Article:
The U.S. Supreme Court has handed freedom-loving Americans a gift that just keeps on giving.
The Washington Examiner reports that in the wake of a Supreme Court decision freeing a California church from state restrictions brought on by COVID-19, a “domino effect” is being seen across the country, as houses of worship continue to win similar lawsuits against what they’ve argued are violations of their parishioners’ constitutional rights.
Wins across the country
As the Examiner noted, the Supreme Court recently sided with the Harvest Rock Church in a case that challenged California Gov. Gavin Newsom’s (D) coronavirus-related restrictions, arguing that they infringed on the constitutionally guaranteed right to freely exercise religious beliefs.
The nation’s highest court handed down its ruling back in February, granting temporary relief to Harvest Rock, blocking Newsom’s prohibition on indoor worship services, and starting a trend that the Examiner‘s Tori Richards said has reverberated across the country.
Richards reported Friday:
Pastor Ché Ahn, founder of Harvest Rock Church and Harvest International Ministry, previously received threats of fines and prosecutions among his congregation for each day the church was open. As a result of a recent settlement with Newsom, those fines have been dropped, and California may no longer impose discriminatory restrictions upon houses of worship.
According to Richards, Newsom is also on the hook for some $1,350,000 in the church’s legal fees.
State-imposed fines are also being dropped against numerous other churches across the state of California, including Calvary Chapel in San Jose, which had accrued over $3 million in fees, Richards noted.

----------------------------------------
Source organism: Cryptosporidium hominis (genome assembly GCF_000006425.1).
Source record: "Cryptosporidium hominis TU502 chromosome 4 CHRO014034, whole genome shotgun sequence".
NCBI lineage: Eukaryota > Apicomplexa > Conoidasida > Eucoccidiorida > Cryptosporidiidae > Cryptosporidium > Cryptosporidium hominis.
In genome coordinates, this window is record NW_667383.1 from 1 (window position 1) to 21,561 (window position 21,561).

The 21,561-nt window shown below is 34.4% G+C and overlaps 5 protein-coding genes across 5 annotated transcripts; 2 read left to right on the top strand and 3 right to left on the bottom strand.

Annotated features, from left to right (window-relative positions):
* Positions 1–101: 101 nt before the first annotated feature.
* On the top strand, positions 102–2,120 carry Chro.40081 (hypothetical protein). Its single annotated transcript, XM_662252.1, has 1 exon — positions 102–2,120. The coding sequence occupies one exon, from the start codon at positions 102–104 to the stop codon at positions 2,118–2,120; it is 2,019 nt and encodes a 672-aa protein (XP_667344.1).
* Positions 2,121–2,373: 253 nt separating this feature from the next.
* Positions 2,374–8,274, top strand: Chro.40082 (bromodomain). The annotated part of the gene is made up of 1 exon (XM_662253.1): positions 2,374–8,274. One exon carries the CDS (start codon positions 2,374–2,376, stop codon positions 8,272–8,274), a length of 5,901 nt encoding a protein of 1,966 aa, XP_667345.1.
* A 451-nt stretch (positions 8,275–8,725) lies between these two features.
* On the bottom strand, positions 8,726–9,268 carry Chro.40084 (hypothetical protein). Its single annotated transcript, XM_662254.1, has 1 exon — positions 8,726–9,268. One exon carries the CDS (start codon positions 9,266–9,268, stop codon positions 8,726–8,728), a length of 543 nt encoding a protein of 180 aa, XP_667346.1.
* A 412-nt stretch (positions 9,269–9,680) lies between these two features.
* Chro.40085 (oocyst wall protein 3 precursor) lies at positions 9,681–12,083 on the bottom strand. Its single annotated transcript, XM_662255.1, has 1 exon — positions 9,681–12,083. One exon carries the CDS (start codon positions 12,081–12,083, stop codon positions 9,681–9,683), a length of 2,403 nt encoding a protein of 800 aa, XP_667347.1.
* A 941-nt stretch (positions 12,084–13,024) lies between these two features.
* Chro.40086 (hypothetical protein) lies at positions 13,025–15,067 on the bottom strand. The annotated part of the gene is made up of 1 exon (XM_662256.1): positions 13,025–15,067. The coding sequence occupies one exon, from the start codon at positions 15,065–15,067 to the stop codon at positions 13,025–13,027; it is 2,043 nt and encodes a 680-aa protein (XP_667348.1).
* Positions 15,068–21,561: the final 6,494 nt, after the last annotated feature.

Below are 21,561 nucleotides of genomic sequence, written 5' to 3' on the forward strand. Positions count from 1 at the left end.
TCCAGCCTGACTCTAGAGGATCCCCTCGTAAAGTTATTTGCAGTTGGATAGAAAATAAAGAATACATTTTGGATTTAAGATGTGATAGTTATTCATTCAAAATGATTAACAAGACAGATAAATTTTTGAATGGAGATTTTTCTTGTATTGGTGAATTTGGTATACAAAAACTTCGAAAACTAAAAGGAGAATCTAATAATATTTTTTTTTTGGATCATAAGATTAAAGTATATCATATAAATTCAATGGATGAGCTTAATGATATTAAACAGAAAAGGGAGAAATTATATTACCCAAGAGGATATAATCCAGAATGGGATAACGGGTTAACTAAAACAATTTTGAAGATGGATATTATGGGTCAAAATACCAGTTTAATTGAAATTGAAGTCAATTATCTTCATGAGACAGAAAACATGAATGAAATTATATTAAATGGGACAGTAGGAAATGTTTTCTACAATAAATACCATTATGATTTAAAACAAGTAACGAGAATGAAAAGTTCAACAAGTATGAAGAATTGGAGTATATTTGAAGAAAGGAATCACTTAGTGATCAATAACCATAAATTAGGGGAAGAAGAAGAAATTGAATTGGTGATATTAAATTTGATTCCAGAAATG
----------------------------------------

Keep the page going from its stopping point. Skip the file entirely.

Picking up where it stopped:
“The dominoes are falling”
In fact, the effects of the Harvest Rock case aren’t just being felt in the Golden State. A similar trend is being seen across the country, Richards said, with cases being won by houses of worship in states like Maine, Illinois, Virginia, and Kentucky.
In Illinois and Virginia, state leaders opted to drop the restrictions on religious gatherings before the cases could make their ways through the court system.
In Maine, meanwhile, the Supreme Court’s decision on Harvest Rock has given a church the confidence to file a request for an emergency injunction with the high court asking for it to block the state’s capacity cap for churches, which is currently set at 50 amid the pandemic.
A Kentucky church already has been granted a similar injunction by the Supreme Court, Richards notes.
As Mat Staver, founder and chairman of the Liberty Counsel, put it in a talk with the Examiner reporter: “The dominoes are falling, and churches are being freed from dictatorial and unconstitutional restrictions.”